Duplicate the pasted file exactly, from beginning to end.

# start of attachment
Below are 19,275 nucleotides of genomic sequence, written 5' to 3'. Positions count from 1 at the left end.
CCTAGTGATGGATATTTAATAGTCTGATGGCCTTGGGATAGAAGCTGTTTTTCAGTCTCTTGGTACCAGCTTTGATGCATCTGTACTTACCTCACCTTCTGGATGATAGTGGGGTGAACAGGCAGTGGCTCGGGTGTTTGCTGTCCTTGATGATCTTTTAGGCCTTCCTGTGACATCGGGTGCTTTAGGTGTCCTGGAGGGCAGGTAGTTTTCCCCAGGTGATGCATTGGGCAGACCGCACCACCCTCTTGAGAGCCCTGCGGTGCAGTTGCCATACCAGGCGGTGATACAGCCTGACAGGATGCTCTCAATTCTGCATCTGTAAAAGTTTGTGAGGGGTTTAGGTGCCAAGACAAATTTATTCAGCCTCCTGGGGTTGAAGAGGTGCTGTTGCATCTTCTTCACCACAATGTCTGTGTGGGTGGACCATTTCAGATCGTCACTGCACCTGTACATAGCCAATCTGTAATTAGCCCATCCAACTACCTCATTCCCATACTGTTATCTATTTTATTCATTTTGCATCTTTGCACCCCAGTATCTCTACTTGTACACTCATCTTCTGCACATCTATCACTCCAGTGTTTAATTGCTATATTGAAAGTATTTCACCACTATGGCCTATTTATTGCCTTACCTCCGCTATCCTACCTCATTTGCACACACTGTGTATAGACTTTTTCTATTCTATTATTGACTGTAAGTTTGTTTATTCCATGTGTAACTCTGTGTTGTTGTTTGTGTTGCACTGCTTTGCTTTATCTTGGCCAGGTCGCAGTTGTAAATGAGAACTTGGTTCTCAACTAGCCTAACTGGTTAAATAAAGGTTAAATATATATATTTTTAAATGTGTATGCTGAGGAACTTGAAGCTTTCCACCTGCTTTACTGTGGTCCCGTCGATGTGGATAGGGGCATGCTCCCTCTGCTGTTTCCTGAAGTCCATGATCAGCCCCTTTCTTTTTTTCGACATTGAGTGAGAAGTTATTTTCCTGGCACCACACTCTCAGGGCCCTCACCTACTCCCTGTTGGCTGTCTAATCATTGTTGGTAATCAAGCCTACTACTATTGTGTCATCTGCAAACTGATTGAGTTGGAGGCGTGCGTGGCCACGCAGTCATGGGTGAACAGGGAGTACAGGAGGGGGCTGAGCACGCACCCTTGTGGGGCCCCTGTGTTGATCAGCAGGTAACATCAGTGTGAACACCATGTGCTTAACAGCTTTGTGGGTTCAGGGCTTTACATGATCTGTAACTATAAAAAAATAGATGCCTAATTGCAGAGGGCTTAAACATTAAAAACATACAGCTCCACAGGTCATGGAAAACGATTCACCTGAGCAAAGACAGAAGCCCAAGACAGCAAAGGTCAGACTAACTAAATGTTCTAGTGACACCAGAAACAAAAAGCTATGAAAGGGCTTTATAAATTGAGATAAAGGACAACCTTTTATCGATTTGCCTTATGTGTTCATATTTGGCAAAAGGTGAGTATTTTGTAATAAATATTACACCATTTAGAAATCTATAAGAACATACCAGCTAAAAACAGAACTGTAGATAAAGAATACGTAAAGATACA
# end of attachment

Below are 19,275 nucleotides of genomic sequence, written 5' to 3'. Positions count from 1 at the left end.
CCTAGTGATGGATATTTAATAGTCTGATGGCCTTGGGATAGAAGCTGTTTTTCAGTCTCTTGGTACCAGCTTTGATGCATCTGTACTTACCTCACCTTCTGGATGATAGTGGGGTGAACAGGCAGTGGCTCGGGTGTTTGCTGTCCTTGATGATCTTTTAGGCCTTCCTGTGACATCGGGTGCTTTAGGTGTCCTGGAGGGCAGGTAGTTTTCCCCAGGTGATGCATTGGGCAGACCGCACCACCCTCTTGAGAGCCCTGCGGTGCAGTTGCCATACCAGGCGGTGATACAGCCTGACAGGATGCTCTCAATTCTGCATCTGTAAAAGTTTGTGAGGGGTTTAGGTGCCAAGACAAATTTATTCAGCCTCCTGGGGTTGAAGAGGTGCTGTTGCATCTTCTTCACCACAATGTCTGTGTGGGTGGACCATTTCAGATCGTCACTGCACCTGTACATAGCCAATCTGTAATTAGCCCATCCAACTACCTCATTCCCATACTGTTATCTATTTTATTCATTTTGCATCTTTGCACCCCAGTATCTCTACTTGTACACTCATCTTCTGCACATCTATCACTCCAGTGTTTAATTGCTATATTGAAAGTATTTCACCACTATGGCCTATTTATTGCCTTACCTCCGCTATCCTACCTCATTTGCACACACTGTGTATAGACTTTTTCTATTCTATTATTGACTGTAAGTTTGTTTATTCCATGTGTAACTCTGTGTTGTTGTTTGTGTTGCACTGCTTTGCTTTATCTTGGCCAGGTCGCAGTTGTAAATGAGAACTTGGTTCTCAACTAGCCTAACTGGTTAAATAAAGGTTAAATATATATATTTTTAAATGTGTATGCTGAGGAACTTGAAGCTTTCCACCTGCTTTACTGTGGTCCCGTCGATGTGGATAGGGGCATGCTCCCTCTGCTGTTTCCTGAAGTCCATGATCAGCCCCTTTCTTTTTTTCGACATTGAGTGAGAAGTTATTTTCCTGGCACCACACTCTCAGGGCCCTCACCTACTCCCTGTTGGCTGTCTAATCATTGTTGGTAATCAAGCCTACTACTATTGTGTCATCTGCAAACTGATTGAGTTGGAGGCGTGCGTGGCCACGCAGTCATGGGTGAACAGGGAGTACAGGAGGGGGCTGAGCACGCACCCTTGTGGGGCCCCTGTGTTGATCAGCAGGTAACATCAGTGTGAACACCATGTGCTTAACAGCTTTGTGGGTTCAGGGCTTTACATGATCTGTAACTATAAAAAAATAGATGCCTAATTGCAGAGGGCTTAAACATTAAAAACATACAGCTCCACAGGTCATGGAAAACGATTCACCTGAGCAAAGACAGAAGCCCAAGACAGCAAAGGTCAGACTAACTAAATGTTCTAGTGACACCAGAAACAAAAAGCTATGAAAGGGCTTTATAAATTGAGATAAAGGACAACCTTTTATCGATTTGCCTTATGTGTTCATATTTGGCAAAAGGTGAGTATTTTGTAATAAATATTACACCATTTAGAAATCTATAAGAACATACCAGCTAAAAACAGAACTGTAGATAAAGAATACGTAAAGATACA